By Chris O'Donnell
---- — It’s been six years since the Pirates of the Merrimack won the Bed Race in a record 1:02, and like every year since, Newburyport resident Hans Schonemann hears the threats that the record will be broken.
“This is the year, Schonemann. Enjoy it, because on Thursday, you’re going down. Guaranteed. You got lucky and you know it.”
Schonemann, who formed the Pirates, smirks and shrugs his shoulders. The threats and taunts, mostly from his friend and neighbor Kevin Winn, have become a ritual this time of year. Winn calls himself the team captain of Simply Sweet Bed Racing Team, and has won the Bed Race four years.
Team Simply Sweet is, simply, the Celtics, the Yankees, the Manchester United of the Bed Race world.
“Most teams go for speed or a theme,” Winn said. “We’ve won both categories.”
Most folks enter the Bed Race to promote community groups, local businesses or raise awareness. It is a unique race, at times nervy for spectator and competitor, and the staple of Yankee Homecoming Thursday that draws hundreds to line both sides of Federal Street.
The event, sponsored by the Newburyport Lions Club, has gone from six beds in 2004 to 26 in 2012. All the proceeds go to the Lions Club charities such as eyeglasses for the needy and its annual Thanksgiving dinner for the less fortunate.
Very few groups enter the Bed Race for competitive fun. So when Schonemann’s Pirates set the Bed Race record in 2007, their only appearance, it did not go over well with the competitive folks. And, Schonemann likes to point out, he entered the bed race on a false pretense.
“Every year we’d walk up to the parade,” Schonemann said. “And every year I’d see Kevin Winn on a float. I just assumed you had to win the Bed Race to get into the parade.”
A challenge accepted
Schonemann and friend Paul Olson were at the Newburyport High 20-year reunion in 2006, the Friday of Yankee Homecoming, engaged in conversation with classmate Mark Doyle. Doyle, Winn’s brother-in-law, was a member of Winn’s Simply Sweet team that had won the previous day in a record time of 1:08.
“I was congratulating Mark on winning, when Paul started saying he was going to beat him next year,” Schonemann recalls. “I wanted to win it too, only because I wanted (daughters) Isabel, Emma and Adelaide to be in the parade.”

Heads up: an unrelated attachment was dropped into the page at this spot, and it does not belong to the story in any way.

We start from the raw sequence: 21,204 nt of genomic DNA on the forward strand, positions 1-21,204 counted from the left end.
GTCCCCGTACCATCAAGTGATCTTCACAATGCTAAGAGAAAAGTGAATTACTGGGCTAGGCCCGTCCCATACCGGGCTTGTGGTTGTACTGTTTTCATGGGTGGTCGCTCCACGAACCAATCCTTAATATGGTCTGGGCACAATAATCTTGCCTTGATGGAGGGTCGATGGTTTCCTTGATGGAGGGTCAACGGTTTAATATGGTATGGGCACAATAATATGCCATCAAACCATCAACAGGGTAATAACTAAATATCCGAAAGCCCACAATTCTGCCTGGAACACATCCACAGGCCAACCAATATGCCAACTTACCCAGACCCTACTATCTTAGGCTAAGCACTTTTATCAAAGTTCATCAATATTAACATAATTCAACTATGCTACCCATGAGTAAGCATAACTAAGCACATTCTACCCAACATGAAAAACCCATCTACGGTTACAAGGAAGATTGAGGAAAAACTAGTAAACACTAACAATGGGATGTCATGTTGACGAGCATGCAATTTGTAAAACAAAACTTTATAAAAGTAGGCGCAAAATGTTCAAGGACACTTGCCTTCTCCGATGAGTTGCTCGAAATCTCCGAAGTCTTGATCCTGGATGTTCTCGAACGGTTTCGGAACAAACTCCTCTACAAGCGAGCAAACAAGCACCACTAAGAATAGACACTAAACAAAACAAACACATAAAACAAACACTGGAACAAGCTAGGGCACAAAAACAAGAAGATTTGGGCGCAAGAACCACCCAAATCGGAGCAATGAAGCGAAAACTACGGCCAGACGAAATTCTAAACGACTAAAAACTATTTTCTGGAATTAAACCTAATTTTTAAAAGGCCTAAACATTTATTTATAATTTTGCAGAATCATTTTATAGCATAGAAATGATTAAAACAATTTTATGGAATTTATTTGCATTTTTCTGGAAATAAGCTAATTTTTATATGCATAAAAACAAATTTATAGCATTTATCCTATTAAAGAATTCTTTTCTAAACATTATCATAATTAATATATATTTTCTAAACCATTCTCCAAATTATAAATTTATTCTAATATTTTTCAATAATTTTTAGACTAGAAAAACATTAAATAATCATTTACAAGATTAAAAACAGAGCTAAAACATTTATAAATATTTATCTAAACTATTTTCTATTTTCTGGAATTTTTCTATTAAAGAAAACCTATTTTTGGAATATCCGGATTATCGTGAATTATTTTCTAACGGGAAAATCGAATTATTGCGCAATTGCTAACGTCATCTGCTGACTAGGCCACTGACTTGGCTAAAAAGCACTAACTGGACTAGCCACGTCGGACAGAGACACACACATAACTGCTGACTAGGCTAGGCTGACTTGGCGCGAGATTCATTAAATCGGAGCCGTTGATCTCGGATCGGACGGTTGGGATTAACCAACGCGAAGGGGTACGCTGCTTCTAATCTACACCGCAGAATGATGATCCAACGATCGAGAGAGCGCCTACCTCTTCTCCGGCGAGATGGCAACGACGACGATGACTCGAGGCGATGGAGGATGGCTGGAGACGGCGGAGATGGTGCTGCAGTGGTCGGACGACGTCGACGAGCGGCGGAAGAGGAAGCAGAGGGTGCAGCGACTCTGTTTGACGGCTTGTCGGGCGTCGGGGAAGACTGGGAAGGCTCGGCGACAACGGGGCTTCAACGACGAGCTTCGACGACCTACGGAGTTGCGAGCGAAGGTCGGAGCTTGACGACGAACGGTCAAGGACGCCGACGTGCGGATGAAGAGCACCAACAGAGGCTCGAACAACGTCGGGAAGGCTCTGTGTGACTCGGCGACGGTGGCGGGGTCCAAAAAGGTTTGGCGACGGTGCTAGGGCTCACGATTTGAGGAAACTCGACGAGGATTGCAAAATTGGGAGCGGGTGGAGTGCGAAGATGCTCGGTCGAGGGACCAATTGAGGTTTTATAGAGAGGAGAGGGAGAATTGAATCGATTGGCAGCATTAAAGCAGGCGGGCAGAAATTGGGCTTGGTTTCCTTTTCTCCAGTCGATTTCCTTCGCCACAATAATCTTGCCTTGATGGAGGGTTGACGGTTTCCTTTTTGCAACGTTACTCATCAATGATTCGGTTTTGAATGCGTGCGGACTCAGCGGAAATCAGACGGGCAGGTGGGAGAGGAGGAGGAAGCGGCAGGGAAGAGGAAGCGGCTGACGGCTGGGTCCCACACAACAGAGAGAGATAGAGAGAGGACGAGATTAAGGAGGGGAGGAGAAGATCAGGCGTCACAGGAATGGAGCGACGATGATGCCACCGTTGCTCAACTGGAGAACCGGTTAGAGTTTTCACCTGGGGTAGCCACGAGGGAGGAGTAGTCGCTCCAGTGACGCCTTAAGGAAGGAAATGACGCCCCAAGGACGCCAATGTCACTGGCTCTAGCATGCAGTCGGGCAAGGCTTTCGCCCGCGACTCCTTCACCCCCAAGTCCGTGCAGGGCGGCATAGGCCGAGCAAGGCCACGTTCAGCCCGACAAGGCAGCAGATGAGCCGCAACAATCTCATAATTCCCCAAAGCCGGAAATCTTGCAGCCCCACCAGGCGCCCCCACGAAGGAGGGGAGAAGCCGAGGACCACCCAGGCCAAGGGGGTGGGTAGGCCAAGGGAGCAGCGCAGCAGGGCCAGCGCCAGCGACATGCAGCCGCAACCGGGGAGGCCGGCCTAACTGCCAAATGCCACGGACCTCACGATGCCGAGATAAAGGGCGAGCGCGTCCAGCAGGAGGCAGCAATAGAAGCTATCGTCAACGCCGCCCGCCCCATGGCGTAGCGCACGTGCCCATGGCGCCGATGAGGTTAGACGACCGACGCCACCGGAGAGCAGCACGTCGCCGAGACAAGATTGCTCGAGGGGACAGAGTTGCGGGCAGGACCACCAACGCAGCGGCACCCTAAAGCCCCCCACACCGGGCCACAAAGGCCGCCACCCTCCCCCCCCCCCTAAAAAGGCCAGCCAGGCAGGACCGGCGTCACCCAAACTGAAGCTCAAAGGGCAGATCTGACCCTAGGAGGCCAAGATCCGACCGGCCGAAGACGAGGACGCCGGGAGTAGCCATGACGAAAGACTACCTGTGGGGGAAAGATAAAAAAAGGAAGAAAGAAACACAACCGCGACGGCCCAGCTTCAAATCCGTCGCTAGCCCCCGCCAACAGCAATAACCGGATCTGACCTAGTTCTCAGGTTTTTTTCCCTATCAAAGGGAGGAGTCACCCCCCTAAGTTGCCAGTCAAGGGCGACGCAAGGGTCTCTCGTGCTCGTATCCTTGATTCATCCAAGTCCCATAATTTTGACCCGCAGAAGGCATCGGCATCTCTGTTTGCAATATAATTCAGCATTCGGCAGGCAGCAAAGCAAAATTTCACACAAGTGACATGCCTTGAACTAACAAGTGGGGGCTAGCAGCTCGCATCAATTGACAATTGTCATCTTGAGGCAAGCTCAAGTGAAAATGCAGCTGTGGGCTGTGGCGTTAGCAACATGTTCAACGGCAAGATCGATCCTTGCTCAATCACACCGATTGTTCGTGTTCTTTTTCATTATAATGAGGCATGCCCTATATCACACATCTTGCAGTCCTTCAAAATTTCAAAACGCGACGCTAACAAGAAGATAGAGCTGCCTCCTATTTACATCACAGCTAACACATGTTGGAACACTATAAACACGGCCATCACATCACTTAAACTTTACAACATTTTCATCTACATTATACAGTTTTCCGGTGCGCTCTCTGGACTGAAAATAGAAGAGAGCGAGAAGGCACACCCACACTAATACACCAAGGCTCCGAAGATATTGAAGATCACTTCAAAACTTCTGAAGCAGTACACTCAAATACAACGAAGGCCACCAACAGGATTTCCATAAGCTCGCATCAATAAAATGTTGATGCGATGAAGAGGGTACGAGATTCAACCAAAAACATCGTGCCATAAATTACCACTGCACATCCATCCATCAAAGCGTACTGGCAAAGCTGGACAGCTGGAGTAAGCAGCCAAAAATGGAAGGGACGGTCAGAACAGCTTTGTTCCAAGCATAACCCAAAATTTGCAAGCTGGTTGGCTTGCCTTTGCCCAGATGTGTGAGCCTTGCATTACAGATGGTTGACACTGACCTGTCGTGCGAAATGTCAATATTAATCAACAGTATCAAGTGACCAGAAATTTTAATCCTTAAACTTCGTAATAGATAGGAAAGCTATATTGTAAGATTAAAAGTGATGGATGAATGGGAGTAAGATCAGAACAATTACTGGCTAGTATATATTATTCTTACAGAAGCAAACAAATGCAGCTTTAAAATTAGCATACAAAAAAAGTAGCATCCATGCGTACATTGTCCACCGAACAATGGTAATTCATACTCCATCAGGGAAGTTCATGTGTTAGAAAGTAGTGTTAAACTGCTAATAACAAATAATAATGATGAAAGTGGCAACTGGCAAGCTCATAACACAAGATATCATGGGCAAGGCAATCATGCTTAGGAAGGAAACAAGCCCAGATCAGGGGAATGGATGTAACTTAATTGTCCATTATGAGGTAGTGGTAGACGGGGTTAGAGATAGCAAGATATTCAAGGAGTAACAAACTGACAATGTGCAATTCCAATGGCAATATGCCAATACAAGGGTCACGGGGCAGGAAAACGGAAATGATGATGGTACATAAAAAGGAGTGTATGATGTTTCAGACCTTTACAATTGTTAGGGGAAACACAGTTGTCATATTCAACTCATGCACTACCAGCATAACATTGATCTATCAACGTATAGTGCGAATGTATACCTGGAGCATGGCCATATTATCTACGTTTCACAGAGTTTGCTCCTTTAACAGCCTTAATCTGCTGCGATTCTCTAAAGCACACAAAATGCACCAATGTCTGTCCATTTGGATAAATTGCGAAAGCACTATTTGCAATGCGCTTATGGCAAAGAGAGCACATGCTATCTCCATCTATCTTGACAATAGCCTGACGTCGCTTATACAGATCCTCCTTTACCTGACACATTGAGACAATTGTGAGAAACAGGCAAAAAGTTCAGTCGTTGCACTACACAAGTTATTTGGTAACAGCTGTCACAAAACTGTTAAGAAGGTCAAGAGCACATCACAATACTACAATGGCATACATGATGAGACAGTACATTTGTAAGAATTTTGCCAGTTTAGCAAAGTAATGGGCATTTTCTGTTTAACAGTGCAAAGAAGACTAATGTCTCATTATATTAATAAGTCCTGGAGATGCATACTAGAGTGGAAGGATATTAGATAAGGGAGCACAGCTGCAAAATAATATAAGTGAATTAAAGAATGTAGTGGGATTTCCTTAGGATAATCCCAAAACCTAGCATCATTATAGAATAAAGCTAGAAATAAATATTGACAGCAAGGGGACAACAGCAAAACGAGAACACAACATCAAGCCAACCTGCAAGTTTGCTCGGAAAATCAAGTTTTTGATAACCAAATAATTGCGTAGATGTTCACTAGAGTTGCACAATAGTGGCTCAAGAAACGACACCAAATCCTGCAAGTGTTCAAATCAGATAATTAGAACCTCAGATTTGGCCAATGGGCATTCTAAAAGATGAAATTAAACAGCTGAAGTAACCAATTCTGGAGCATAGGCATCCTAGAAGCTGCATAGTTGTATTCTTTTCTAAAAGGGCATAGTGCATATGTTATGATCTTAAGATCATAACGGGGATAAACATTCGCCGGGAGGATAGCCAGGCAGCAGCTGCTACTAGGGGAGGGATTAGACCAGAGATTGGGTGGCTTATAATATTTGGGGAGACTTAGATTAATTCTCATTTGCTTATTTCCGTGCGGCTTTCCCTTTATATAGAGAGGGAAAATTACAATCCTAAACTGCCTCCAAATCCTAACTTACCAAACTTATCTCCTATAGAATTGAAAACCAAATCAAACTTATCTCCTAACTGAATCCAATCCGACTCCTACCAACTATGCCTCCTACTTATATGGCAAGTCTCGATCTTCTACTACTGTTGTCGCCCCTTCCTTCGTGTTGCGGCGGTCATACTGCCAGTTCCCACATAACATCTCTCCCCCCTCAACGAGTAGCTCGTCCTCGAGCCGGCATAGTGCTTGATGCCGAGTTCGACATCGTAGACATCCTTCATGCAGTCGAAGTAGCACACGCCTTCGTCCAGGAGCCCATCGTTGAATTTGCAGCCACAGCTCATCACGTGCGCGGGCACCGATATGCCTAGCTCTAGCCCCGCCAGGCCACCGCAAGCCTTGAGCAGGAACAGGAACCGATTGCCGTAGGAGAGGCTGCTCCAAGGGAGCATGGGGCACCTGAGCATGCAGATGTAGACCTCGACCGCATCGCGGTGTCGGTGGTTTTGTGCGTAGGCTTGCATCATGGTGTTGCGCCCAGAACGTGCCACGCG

Schonemann took it as a mission and was tasked with three things over the next year: building a proper bed, assembling a team and adopting a theme. The theme was easy: The Pirates of the Caribbean series was all the rage and very popular among his daughters.
Schonemann makes his living as a chemical engineer and is more intelligent than 95 percent of the population. Building an aerodynamic, made-for-speed pirate ship with a bed by the following summer would be an afterthought. There were also pirate costumes to think about and, of course, an obligatory flag with the skull and crossbones.
Assembling a team was another story. The bickering, dissension, behind-the-back whispers came in a whirlwind. We need this guy. I want that guy. No, he’s too slow. Not athletic enough.
After quite a bit of haggling, their team was solidified: Schonemann and Olson; Chris Heline, a regular in local triathlons; Jake Vartabedian and Pat Ward, all 30-something veterans of the local basketball leagues.
In the weeks leading up to the race, Olson pulled out with an injury. Schonemann recruited Matt Langis, also among the basketball crew, who used to run a 52-second 400-meter dash at NHS.
They even endured trial runs in the empty lots of the industrial park and lengthy sprints at Fuller Field.
“It was really bad at first,” Schonemann said. “The front wheels weren’t aligned, so I had some adjusting to do. We needed two pushers in the front and three in the back. We knew the time to beat was 1:08, and we weren’t even close to that.”
A wheel alignment was just part of what the Pirates had to endure. Traditionally, Simply Sweet, well, was simply overwhelming, having won the title twice prior.
“We had a lot of people telling us we couldn’t win,” said Vartabedian.
Twenty-four hours before race day at a basketball game, Schonemann still had no rider, which was a requirement. He approached Gary Davis, a local attorney in the basketball crew: Be at the top of Federal Street at 6 on Thursday. It was not a request.